Our flight wasn’t scheduled to leave until about 1:00 PM, so we had plenty of time to enjoy a leisurely morning in our fabulous hotel room. I even had time to walk back to Chocobar Cortés for a final round of that amazing hot chocolate. Unfortunately, the easy, stress-free nature of our morning soon began to dissipate; we got an alert that our flight home was delayed by two hours.
Flight delays are annoying, especially those lasting multiple hours, but at that point, it wasn’t really a big deal. We figured we would just hang out in our room until checkout time and then maybe head to the airport early to grab some lunch.
Then, we got the notification that the plane was delayed another two hours. Two hours was mildly annoying, but a four-hour delay was beginning to border on frustrating and inconvenient. Not only would we need to find a way to fill the time before takeoff, but Brooke and Mom also had multiple hours to drive to get home after we landed in Philadelphia.
Thankfully, we got the first alerts with enough notice to be able to avoid going to the airport and being stuck there. Instead, we stayed in our hotel room as long as possible before catching an Uber to Isla Verde, a seaside neighborhood just north of the airport. We had heard that Ocean Lab, a Puerto Rican brewing company whose beers we had enjoyed throughout the trip, had a taproom right on the ocean. It came highly recommended, so we decided to grab lunch and maybe a brew or two there before heading to the airport.
This ended up being the best decision we made all day.
The Ocean Lab taproom is located on the grounds of the Vivo Beach Club, which boasts not only a beach and pool complex but multiple restaurants, live music venues, night clubs, shops, and even a convention center. While that might seem a little busy and overwhelming, the vibe when we arrived was nothing but chill and beachy.
While the club does charge a fee to use its amenities, there’s no cost to visit the taproom. (I was told we could buy day passes to the beach club, but the website only mentions memberships. It would be wise to call before you go to make sure.) We headed upstairs, ordered our drinks and lunch, and were treated to a delightful view.
Because our flight wasn’t expected to leave until around 5:00 PM, we ended up staying at Ocean Lab for multiple hours. Stopping there worked perfectly for us because we were able to enjoy some good food, good drinks, and a final experience of beautiful, sunny Puerto Rico rather than being stuck in an airport terminal with nothing to do. I highly recommend hitting the taproom on your way to an afternoon or evening flight as a great way to pass the time and bid adieu to the island.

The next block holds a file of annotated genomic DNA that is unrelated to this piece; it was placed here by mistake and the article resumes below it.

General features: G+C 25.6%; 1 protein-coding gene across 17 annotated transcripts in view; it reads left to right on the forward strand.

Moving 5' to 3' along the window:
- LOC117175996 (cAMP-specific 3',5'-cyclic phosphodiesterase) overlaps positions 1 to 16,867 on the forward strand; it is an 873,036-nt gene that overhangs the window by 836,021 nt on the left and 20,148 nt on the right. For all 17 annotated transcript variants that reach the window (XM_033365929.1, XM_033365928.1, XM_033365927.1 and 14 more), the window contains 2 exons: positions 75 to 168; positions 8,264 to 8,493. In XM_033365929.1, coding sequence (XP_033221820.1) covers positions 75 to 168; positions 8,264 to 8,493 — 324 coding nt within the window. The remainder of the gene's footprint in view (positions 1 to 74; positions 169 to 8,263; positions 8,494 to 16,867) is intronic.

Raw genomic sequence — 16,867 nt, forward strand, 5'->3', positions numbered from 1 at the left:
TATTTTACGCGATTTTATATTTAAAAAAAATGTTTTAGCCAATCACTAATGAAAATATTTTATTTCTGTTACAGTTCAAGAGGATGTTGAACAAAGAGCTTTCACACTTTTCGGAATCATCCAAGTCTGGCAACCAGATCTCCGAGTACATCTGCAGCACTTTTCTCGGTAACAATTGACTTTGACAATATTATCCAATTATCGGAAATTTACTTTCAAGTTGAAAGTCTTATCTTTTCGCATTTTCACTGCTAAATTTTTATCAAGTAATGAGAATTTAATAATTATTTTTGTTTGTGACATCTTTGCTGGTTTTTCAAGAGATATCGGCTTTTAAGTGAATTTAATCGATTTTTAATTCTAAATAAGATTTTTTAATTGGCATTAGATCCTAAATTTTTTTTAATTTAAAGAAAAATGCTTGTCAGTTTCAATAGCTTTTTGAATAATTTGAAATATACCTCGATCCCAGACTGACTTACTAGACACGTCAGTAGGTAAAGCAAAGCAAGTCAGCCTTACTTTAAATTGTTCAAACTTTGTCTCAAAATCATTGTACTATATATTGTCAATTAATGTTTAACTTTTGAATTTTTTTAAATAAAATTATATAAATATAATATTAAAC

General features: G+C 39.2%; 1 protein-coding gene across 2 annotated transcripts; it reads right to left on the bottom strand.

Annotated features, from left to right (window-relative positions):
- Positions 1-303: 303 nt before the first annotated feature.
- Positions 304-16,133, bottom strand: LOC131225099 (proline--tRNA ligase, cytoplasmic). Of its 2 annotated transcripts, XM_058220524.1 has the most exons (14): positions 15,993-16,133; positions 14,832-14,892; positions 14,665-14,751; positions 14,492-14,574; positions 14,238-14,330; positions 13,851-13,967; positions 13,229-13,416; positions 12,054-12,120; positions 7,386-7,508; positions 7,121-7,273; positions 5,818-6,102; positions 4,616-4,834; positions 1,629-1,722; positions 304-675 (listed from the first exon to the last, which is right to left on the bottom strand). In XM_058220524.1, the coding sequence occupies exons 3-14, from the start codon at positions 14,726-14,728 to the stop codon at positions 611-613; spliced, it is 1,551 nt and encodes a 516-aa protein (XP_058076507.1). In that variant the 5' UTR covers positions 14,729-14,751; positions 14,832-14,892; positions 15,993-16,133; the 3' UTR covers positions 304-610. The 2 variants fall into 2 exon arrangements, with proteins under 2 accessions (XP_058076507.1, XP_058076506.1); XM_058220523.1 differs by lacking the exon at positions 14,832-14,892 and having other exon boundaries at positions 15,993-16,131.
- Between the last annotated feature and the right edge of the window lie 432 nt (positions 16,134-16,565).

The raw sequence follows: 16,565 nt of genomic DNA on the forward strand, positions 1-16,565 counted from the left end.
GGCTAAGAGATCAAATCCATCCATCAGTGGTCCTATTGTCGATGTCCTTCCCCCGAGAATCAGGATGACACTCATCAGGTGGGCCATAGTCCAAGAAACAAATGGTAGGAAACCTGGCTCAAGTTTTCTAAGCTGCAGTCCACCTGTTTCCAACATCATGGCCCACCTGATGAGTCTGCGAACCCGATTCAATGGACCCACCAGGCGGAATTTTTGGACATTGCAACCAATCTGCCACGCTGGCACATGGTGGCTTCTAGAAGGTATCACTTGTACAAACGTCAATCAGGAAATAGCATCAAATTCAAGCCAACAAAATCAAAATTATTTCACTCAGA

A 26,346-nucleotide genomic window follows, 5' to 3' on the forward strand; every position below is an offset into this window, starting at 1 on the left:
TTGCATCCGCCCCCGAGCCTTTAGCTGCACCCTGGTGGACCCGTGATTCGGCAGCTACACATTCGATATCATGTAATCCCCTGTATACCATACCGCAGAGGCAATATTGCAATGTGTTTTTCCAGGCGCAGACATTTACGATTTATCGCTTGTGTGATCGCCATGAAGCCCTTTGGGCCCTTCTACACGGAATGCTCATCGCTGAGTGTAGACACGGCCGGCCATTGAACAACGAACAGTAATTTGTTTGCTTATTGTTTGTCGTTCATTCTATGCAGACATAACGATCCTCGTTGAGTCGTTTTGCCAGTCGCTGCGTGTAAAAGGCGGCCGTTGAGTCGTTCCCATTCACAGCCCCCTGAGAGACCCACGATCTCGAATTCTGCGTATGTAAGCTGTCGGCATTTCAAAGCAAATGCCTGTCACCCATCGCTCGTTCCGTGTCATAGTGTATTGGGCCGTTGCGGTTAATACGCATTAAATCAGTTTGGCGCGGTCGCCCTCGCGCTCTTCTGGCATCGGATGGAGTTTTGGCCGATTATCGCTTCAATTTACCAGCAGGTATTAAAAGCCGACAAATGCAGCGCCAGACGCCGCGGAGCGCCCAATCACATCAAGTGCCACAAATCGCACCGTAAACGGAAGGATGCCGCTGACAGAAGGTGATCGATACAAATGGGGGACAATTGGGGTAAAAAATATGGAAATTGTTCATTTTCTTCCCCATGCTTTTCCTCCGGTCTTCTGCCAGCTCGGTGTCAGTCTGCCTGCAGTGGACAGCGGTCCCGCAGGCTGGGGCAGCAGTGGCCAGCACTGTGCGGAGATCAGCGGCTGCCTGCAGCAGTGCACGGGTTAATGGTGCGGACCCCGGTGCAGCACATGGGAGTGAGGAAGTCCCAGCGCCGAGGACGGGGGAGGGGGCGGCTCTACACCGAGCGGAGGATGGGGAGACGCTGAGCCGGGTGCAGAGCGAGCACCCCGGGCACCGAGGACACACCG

I mean, it was hard to get tired of this view.
Feeling quite satisfied with ourselves, we took an Uber to the airport and checked our bags… only to discover moments later that our flight had been delayed again. Now it wasn’t leaving until 8:30 PM. By the time we reached our gate, that time had been pushed back until after 11:30. I won’t bore you with all the details and drama of the afternoon, but suffice it to say that it ended up being a very long day of waiting and uncertainty, followed by a red-eye flight that landed us in Philadelphia just before dawn. All told, we were delayed over ten hours.
While it was definitely one of the rougher travel days I’ve had recently, it wasn’t without its silver linings. Stopping at Ocean Lab gave us a fun way to pass a few hours. We ended up meeting and befriending Ernie, the guide dog who had sat near us on our flight down, as well as his very kind human, both of whom were on our flight home. Perhaps best of all, by the time our plane took off, so many passengers had switched flights that all three of us each got an entire middle row of four seats to ourselves, enabling us to lie down and actually sleep. Most importantly, we made it back to Philadelphia safe and sound.
So there you have it! Our incredible week in Puerto Rico was filled with paradisiacal beaches, delicious food, fascinating history, and a mishap or two that will make good stories later. Most of all, it was an amazing opportunity to spend precious time with my mom and sister. I hope that you’re able to put Puerto Rico, and particularly Vieques, on your travel list soon if you haven’t visited already. I also hope you’re able to visit with people as wonderful and special to you as my mom and sister are to me.